6. Rams (1st ALY, 6th ASR)
Whitworth (2nd), Havenstein (2nd), Saffold (2nd), Sullivan (6th), Blythe (7th)
If Jamon Brown hadn't been suspended, the Rams presumably would have had 4 starters drafted in the first 3 rounds in 2018. Sullivan's low score dragged down the Rams in PFF's rankings. Adding Whit and Sully not only gave the Rams a short term boost the last couple of years that took them all the way to the Super Bowl, but it also bought the team time to try to find longer term solutions for the LT and C positions. Whether the Rams have achieved that goal is the crux of the question we are studying, because the Rams opted not to use high draft picks on the offensive line. Instead, they used midround picks to add players such as Noteboom, Allen, Evans and Edwards.
After this season, the Rams might have only one former 2nd round pick on the line (Hav) and zero former first round selections.
7. Packers (7th ALY, 21st ASR)
Bakhtiari (4th), Bulaga (1st), L. Taylor (UDFA), Linsley (5th), Bell (UDFA), McCray (UDFA)
The Packers were good at center and had the best two pass blocking tackles in the NFL, but they really struggled at the guard positions. They thought that Taylor was going to be solid based on his play in 2017, but he slumped and took a step backwards at LG. The situation was even worse at RG. Some of the sacks were due to ARod holding the ball, but many other times it was a jail break and ARod didn't have a chance.
GB shows that you can have a pretty highly ranked line with only 3 very good players. On the other hand, maybe they would have won more games and had a better season, with less friction between the coach and the QB, if the line had been stronger. They probably would have beaten the Rams if they could have just figured out how to block Donald on one or two more plays, like the Patriots did in the Super Bowl.
8. Saints (2nd ALY, 3rd ASR)
Armstead (3rd), Ramczyk (1st), Peat (1st), Unger (2nd Hawks), Warford (3rd Lions)
This team had the potential to be the top ranked team, except that a long series of injuries, especially to the interior 3, hampered their performance. Unger retired after the season, saying that lower body injuries kept him from playing at a high level. He was the 19th ranked center in 2018. Peat broke his leg to end 2017, then had an unbelievable list of injuries starting in week 1, including to his quad, ankle, hip, shoulder, a broken hand and a concussion. He was one of the worst graded guards in the NFL, yet was named a Pro Bowl alternate (illustrating how the Pro Bowl can be more about name recognition than actual play). Warford had a concussion and back and knee injuries. Armsteaad had a torn pec, but came back in the playoffs to play against the Rams.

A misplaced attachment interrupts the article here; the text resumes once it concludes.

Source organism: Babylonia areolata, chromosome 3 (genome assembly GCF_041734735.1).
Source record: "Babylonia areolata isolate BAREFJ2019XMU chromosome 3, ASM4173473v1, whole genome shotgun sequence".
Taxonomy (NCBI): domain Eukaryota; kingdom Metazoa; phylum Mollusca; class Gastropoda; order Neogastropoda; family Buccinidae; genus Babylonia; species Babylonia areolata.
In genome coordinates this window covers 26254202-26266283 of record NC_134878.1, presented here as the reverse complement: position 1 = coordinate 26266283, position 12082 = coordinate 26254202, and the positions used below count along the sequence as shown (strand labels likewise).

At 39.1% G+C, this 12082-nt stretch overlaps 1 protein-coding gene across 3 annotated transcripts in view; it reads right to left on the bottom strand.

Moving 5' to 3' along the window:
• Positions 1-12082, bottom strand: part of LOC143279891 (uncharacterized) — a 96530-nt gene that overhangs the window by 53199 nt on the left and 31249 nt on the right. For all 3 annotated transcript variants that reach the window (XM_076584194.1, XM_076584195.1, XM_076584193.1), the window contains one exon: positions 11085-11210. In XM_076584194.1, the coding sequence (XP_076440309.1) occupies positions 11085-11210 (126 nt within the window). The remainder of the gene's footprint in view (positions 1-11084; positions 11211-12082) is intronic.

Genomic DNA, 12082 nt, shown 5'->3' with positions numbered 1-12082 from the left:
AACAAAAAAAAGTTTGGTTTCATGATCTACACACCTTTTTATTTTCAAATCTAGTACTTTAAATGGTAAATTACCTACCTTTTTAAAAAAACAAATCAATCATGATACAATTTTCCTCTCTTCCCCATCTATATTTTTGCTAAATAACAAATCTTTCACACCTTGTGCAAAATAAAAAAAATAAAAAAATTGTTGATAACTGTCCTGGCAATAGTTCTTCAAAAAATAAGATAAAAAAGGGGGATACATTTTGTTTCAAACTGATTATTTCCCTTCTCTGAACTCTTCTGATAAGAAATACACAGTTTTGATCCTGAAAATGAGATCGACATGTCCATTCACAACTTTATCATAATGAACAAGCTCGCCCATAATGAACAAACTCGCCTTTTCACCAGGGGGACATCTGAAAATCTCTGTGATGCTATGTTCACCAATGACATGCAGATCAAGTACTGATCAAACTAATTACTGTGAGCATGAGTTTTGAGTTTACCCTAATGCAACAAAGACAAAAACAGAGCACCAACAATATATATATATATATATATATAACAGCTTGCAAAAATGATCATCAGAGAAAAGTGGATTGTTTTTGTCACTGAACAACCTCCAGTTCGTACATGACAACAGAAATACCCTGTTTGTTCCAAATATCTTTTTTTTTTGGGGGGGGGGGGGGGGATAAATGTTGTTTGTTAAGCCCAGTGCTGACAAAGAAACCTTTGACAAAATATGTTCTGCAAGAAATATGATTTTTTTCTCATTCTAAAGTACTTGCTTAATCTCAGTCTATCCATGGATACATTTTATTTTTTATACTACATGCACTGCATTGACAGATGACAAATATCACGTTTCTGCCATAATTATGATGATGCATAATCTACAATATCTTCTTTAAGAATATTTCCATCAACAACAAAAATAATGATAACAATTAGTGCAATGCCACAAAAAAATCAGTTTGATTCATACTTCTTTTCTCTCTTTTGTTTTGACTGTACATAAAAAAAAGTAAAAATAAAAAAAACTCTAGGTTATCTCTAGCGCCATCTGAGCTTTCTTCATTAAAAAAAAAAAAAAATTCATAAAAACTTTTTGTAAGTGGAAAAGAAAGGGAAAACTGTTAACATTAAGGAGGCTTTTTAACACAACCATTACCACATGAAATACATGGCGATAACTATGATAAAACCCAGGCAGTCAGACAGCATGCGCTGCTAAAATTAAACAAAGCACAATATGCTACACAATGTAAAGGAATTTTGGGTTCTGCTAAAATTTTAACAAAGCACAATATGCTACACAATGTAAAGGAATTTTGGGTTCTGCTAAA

The Rams have been extremely lucky the last 2 years as their starters haven't missed games due to injuries. It is something of a compliment to the Saints line that they were still very good despite all of the injuries they had and it nearly ended with a Super Bowl appearance.
9. Titans (17th ALY, 29th ASR)
Conklin (1st), Lewan (1st), Q. Spain (UDFA), B. Jones (4th), J. Kline (UDFA), D. Kelly (5th Eagles)
Conklin had a very good start to his career, but has struggled to stay healthy. Spain had an outstanding PFF grade in 2016, but hasn't been able to sustain that level of play, slumping to only a 62.3 mark in 2018. Rams need to hope that Austin Blythe doesn't follow the same path as Spain.
Kelly was once traded for Dorial Green-Beckham and was surprisingly decent filling in for Conklin last season. Josh Kline, however, was very bad at RG.
10. Ravens (9th ALY, 8th ASR)
R. Stanley (1st), O. Brown (3rd), A. Lewis (4th), M. Skura (UDFA), M. Yanda (3rd), J. Hurst (UDFA)
Stanley and Yanda were the stars of this group. Lewis did some good things at guard as a rookie back in 2016, but since then has been hit by some serious injuries. Skura was below average and Hurst was also bad. Brown was okay as a rookie RT, though the Ravens had an unconventional offense with Lamar Jackson, which perhaps helped protect him.
Continuing the list from Part 1, I put 19 players in the Difference Maker group. From that top tier, 8 were first round picks, 4 were in the second round, 2 were in the third round, 3 were in the fourth round, and one each were selected in the 5th and 6th rounds. So, nearly two thirds of the difference makers were drafted in the first two rounds.
Eight of the top 10 offensive lines have players I'd consider to be franchise left tackles. You potentially could put a 9th team in that group if you believe Wynn will be a good LT for the Patriots. Apart from the odd ball UDFAs Peters and Villanueva, both of whom have unique backgrounds, most of the LTs were early picks.
The question marks on the Rams line for 2019 and beyond largely stem from a single decision in the draft when the Rams took Greg Robinson over Jake Matthews. Last year, Matthews had a 79.2 PFF grade, was a top 10 tackle and late in the season was named by PFF as the 14th best offensive lineman in the NFL. Meanwhile, GRob for the Browns was given a 59.6 grade as the 63rd best tackle.
Whitworth has a $16.7 million salary cap hit for 2019. Matthews has a $11 million cap hit this season and an average annual salary of $14.5 million with the Falcons. So, to plug the hole created by the GRob bust, the Rams had to pay a premium to get a short term solution. If the Rams had drafted Matthews, they would be in great shape at the tackle spots and could concentrate on the other positions, which are easier to fill with lower round draft picks and UDFAs.